A team of state officials is headed to an unnamed creek about 20 miles west of Cedar Rapids, to inspect Mother Nature’s destruction of temporary dams of sand that were built to contain a manure spill.
The spill from a dairy cow confinement near Blairstown was discovered early Thursday morning. Sue Miller is an environmental specialist with the Iowa Department of Natural Resources.
“We are really having a hard time getting a handle on how much manure was spilled,” Miller said early this morning during a telephone interview. “It was a large spill.”
The manure from the Cedar Valley Farms operation spilled into an unnamed tributary of Coon Creek, which runs into the Iowa River. State officials say the manure spill was partly contained yesterday in the small creek when Cedar Valley Farms built two sand dams in the creek, the first about a half-mile downstream and the second another one-and-a-half miles from the spill site. However, Miller said quite a bit of rain fell in that area at about 7 this morning.
“When the rains came, they came pretty hard. They got over an inch of rain in a short period of time,” Miller said. “The temporary dikes that had been put in place yesterday did wash out.”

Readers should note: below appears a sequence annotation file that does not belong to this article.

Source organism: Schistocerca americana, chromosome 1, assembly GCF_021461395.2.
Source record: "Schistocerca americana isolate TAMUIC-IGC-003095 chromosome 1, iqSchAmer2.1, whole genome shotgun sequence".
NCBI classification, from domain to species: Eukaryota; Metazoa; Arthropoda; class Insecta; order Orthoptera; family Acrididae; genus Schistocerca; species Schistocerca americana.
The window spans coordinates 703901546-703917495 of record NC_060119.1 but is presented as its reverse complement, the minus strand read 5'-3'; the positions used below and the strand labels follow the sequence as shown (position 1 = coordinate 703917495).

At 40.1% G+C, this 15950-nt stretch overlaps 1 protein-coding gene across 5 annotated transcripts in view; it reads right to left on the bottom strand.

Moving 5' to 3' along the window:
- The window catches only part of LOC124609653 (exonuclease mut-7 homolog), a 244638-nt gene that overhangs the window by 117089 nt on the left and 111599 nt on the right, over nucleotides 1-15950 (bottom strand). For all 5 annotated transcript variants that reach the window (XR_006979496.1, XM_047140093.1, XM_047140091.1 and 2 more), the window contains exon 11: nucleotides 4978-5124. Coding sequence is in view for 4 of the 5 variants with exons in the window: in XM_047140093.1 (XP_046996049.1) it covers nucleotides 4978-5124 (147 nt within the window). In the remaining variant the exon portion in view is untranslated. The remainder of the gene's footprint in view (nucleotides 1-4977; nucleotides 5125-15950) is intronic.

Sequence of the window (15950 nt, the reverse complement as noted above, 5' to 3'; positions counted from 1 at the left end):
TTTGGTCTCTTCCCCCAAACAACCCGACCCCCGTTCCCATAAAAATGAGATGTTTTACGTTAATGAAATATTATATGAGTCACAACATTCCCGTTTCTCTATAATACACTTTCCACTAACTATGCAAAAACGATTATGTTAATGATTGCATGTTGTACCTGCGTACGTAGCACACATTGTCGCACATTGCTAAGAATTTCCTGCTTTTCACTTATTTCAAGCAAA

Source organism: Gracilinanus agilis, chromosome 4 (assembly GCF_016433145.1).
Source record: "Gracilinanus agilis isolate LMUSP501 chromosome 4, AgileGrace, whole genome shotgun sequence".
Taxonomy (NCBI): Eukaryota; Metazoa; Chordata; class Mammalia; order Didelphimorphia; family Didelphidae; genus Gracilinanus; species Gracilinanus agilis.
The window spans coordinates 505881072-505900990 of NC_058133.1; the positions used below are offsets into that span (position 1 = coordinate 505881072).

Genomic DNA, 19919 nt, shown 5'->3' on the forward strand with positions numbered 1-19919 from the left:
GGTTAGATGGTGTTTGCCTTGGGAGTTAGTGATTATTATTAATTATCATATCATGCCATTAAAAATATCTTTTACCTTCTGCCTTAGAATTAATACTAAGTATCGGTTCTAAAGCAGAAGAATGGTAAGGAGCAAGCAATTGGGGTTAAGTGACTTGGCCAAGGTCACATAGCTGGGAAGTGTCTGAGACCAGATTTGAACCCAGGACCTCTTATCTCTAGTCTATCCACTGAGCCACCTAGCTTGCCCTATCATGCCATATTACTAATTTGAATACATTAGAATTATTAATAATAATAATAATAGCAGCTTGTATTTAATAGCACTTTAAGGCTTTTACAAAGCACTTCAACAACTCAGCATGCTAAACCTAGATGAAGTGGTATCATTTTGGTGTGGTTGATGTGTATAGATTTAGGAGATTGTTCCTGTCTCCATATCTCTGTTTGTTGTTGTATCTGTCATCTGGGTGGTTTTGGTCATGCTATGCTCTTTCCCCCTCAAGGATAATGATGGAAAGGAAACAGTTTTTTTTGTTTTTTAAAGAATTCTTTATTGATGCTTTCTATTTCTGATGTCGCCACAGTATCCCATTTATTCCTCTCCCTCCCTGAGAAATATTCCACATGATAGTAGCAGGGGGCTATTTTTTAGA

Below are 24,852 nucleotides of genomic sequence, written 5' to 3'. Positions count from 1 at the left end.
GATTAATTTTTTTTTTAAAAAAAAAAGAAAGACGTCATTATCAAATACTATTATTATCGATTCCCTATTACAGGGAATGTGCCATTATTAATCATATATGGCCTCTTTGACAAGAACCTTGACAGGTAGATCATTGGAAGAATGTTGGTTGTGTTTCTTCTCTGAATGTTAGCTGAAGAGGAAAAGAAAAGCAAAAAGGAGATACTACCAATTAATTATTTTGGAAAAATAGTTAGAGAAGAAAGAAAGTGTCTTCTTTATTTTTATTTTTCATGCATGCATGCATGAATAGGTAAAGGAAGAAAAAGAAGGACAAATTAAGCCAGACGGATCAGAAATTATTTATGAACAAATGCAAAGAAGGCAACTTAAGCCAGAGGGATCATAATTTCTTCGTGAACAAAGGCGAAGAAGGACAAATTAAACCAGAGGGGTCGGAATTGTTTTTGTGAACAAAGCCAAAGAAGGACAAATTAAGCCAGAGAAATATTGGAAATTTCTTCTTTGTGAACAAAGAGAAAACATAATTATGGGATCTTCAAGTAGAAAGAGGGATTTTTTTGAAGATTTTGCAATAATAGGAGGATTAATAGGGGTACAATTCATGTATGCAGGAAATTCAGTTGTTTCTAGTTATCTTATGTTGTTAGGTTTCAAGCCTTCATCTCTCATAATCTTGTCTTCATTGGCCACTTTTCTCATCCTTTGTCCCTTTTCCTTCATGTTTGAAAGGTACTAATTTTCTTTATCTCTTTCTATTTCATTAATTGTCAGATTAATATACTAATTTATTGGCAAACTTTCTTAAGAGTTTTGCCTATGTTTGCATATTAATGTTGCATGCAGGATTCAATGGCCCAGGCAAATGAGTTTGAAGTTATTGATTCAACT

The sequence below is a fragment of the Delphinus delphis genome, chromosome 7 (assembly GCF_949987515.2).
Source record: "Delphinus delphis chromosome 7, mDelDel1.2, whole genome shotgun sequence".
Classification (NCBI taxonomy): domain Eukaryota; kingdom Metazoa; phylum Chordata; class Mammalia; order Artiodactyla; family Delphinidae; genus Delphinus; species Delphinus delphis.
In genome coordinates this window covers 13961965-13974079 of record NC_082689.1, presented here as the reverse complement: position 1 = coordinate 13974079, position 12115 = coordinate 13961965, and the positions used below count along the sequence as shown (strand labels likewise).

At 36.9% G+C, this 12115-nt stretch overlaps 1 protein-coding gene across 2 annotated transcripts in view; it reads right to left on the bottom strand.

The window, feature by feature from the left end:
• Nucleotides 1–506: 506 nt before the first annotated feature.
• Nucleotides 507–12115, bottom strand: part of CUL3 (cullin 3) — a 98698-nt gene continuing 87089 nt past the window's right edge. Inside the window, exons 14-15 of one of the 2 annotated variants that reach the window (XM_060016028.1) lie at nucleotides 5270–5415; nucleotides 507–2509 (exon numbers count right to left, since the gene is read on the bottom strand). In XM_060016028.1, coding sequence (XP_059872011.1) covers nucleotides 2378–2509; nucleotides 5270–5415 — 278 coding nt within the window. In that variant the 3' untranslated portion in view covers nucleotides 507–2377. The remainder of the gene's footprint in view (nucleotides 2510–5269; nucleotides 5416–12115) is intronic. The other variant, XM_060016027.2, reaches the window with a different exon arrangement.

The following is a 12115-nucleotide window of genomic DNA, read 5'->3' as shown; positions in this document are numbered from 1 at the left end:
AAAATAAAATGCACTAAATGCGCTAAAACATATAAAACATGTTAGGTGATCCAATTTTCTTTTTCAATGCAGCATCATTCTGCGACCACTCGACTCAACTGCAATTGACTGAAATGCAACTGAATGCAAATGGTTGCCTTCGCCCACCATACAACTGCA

Cedar Valley Farms is trying to install new dikes of sand in the creek this morning. Miller said the watery manure sludge was pumped all day and all night out of the creek onto nearby farmland.
“We are working to try to remediate the situation,” Miller said. “The owner’s been very cooperative and that’s all been encouraging and I think yesteday we had great luck that the weather held out as long as it did, so a lot of manure was recovered and land-applied.”
A statement from the Iowa Department of Natural Resources indicates the confinement’s owner will face some sort of fine for the spill. About 3000 head of dairy cattle are housed in the Cedar Valley Farms operation near Blairstown.
Members of Iowa Citizens for Community Improvement are calling on the state to levy “the maximum fines and penalties required by law” and the group’s leader says this is a test case for the new chief of the D.N.R.’s environmental protection division. Today is Bill Ehm’s first day in that job.